Cover

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Title Page, Copyright, Dedication

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Contents

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Acknowledgments

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pp. ix-xii

Anyone who takes seriously actor-network theory knows that a book is a punctualization of a large, heterogeneous network of many ingredients. Nonhuman actors who contributed to this book include my dogs, my pet praying mantis, and the mountains outside my window—not to mention Treasure Valley Coffee, Linux Mint (with...

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Introduction: Looking Forward and Backward: Heterogeneous Engineering of Social Media Software

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pp. 1-20

Web artist sumoto.iki’s “web2diZZaster” is a collection of bland, muted pastel images containing little more than rectangles and lines.1 The images are unremarkable, even unattractive, and it is hard to determine what they represent. And yet, many of these images seem eerily familiar. A second glance reveals why: these muted rectangles...

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1. The Computerized Socialbot Turing Test: Noopower and the Social Media State(s) of Mind

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pp. 21-40

The last tweet you got may have been from a robot.
Networks of socialbots are beginning to spread across social media. Internet users have long been familiar with bots;1 the most benign ones are Web crawlers that index sites for search engines. Wikipedia editors may have seen some of their edits cleaned up by...

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2. The Archive and the Processor: The Internal Hardware Logic of Social Media

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pp. 41-70

In 2008, during Mark Zuckerberg’s first profile on CBS’s 60 Minutes, he helped reporter Lesley Stahl create her own Facebook profile.1 He guided her through the template, even doing the work of typing in and selecting her “likes” for her. “Within a few minutes,” Stahl reports, somewhat surprised, “I got a friend request” from someone...

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3. Architecture and Implementation: Engineering Real (Software) Abstractions in Social Media

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pp. 71-91

On January 12, 2011, Bloomberg News publicly broke the announcement that Myspace CEO Mike Jones made to his employees: the site was either going to be sold or spun off from its parent company, News Corp.1 The news came as little surprise, as Web-industry writers had been reporting on the demise of Myspace for at least two years. In...

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4. Standardizing Social Media: Technical Standards, the Interactive Advertising Bureau, and the Rise of Social Media Templates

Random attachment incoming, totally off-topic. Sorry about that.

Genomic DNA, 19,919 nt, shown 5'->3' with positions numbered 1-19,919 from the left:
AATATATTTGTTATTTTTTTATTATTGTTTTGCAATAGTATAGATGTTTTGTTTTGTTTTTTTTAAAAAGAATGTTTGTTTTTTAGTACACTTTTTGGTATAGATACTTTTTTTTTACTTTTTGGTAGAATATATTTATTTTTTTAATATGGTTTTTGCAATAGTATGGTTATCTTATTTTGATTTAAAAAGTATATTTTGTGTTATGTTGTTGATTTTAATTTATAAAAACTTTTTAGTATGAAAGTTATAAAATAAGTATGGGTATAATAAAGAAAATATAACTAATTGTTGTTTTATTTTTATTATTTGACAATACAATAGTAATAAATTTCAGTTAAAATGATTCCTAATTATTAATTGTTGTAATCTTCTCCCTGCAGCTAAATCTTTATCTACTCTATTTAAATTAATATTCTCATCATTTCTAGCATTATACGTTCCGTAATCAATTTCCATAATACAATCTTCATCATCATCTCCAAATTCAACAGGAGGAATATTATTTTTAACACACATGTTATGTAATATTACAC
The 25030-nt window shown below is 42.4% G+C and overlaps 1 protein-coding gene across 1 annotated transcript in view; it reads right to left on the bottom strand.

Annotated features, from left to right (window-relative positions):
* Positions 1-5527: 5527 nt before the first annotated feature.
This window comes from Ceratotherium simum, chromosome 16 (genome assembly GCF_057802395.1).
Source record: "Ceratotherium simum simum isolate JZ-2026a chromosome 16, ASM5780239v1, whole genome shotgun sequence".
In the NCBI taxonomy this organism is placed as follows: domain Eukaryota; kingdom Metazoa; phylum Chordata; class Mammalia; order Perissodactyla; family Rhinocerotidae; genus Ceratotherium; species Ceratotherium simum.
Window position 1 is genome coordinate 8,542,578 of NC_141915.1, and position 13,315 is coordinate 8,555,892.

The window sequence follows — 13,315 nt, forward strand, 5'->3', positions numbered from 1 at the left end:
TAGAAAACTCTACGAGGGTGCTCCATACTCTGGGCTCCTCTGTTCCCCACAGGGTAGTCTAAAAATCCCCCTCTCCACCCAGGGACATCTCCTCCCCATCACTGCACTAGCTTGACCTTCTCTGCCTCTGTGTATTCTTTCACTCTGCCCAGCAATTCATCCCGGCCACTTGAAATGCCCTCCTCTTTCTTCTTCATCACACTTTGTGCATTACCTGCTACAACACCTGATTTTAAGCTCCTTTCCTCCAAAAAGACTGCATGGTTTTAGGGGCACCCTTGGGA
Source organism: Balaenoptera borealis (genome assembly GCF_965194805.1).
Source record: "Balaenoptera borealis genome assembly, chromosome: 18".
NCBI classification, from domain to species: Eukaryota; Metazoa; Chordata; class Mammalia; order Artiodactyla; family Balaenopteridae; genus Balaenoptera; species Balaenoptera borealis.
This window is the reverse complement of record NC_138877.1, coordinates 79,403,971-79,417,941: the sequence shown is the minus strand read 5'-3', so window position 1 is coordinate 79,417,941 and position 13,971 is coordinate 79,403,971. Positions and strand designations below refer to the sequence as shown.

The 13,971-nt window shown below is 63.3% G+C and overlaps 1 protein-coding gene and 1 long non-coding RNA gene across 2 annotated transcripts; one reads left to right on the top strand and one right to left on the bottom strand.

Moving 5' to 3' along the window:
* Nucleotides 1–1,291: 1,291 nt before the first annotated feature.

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pp. 92-116

When it comes to discussions of the history and politics of social media, technical standards are, oddly enough, downright sexy.1 Transmission Control Protocol/Internet Protocol (TCP/IP), the communications standards that structure the Internet, have been pointed to as the source of the Internet’s politics of academic freedom and...

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5. Engineering a Class for Itself: The Case of Wikipedia’s Spanish Fork Labor Strike

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pp. 117-140

So far, this book has largely been a response to the very valuable analyses of networked labor put forward by such scholars as Tiziana Terranova;1 Hector Postigo;2 Detlev Zwick, Samuel K. Bonsu, and Aron Darmody;3 and Mark Andrejevic.4 Specifically, Terranova’s seminal essay “Free Labor,” published in 2000, provides a very clear...

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6. A Manifesto for Socialized Media

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pp. 141-166

This book has been about the heterogeneous engineering of social media software as it has been produced in capitalism. It must also be about resistance to the inequalities and reductions built into that system. It must be about potential ways to dissociate social media capitalism. It must, therefore, be about the...

Notes

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pp. 167-190

Bibliography

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pp. 191-214

Index

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pp. 215-222

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About the Author

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Robert W. Gehl is an Assistant Professor in the Department of Communication at the University of Utah. He is co-editor (with Victoria Watts) of The Politics of Cultural Programming in Public Spaces.